by Debra Fieguth
The biggest refugee crisis since the end of World War Two has led to a huge outpouring of compassion. Canadian church organizations continue to be inundated with queries and offers to help Syrian refugees.
“It’s been non-stop,” says Serena Richardson, justice and compassion coordinator for the Christian and Missionary Alliance in Canada. “It’s been really amazing.”
The C&MA was already active in refugee work. The denomination began in 2014 to encourage some of its 450 churches to sponsor those fleeing the Syrian conflict.
Like many evangelical denominations, the C&MA is a Sponsorship Agreement Holder (SAH), meaning it has an agreement with the federal government allowing it, primarily through local churches, to sponsor refugees.
Mennonite Central Committee and its five regional offices also have their hands full responding to requests from their affiliated churches. National migration and resettlement program coordinator Brian Dyck says the offices are accustomed to getting only occasional queries about sponsoring refugees. Now they get up to 10 a day. “And that’s the case in all the provincial offices.”
The wake-up call has also sparked an awareness of refugees from other parts of the world. In addition to bringing Syrians, church groups are also sponsoring people from Eritrea, Congo, Burma and other countries that have had protracted conflicts.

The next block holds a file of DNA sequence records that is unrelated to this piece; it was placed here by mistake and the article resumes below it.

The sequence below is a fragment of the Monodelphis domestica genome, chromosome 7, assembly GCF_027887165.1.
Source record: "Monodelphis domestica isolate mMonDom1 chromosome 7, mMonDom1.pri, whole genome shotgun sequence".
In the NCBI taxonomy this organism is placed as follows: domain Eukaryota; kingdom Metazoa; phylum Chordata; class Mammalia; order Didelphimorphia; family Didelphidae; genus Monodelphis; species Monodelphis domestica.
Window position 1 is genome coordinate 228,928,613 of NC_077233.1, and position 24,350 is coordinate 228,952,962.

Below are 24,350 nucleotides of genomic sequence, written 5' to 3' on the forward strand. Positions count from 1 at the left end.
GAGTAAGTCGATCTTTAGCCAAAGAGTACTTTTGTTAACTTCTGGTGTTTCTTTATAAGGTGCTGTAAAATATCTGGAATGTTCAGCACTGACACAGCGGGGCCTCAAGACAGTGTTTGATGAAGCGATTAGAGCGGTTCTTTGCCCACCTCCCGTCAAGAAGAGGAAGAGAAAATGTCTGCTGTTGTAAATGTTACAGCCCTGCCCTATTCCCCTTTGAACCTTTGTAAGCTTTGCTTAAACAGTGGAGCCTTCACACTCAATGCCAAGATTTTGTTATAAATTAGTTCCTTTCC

“People feel like they’re being called to minister rather than responding to a crisis,” says Dyck.
Canadian Mennonites have a long history with displaced peoples. Many came to Canada themselves as refugees from Europe in the 1920s and 1940s. And when the wave of Indochinese “boat people” arrived in 1979-80, MCC sponsored some 6,000 of them.
The C&MA has now hired additional staff to coordinate sponsorship in an umbrella arrangement with three other denominations: Associated Gospel Church of Canada, Fellowship of Evangelical Baptist Churches in Canada, and the Evangelical Missionary Church of Canada.
The attention the current crisis has gotten is an opportunity to reach out to those in need, whether Christians or Muslims, says Richardson. “God has shaken up the world and given us the chance to demonstrate his love and kindness.”
Besides sponsoring people to come to Canada, a long process that requires dedication and hard work, Canadian Evangelicals are also helping with the more immediate needs of food and other basic assistance to refugees overseas, especially in Lebanon and Jordan.
Some of the organizations working overseas to alleviate hunger and provide shelter are Canadian Foodgrains Bank, World Vision Canada, Samaritan’s Purse, and Food for the Hungry.
Debra Fieguth is a senior writer for Faith Today, and refugee co-ordinator for the Anglican Diocese of Ontario. This article will appear in the Jan/Feb issue of Faith Today, Canada’s Christian magazine. Buy three subscriptions of Faith Today for the price of one, now until Christmas.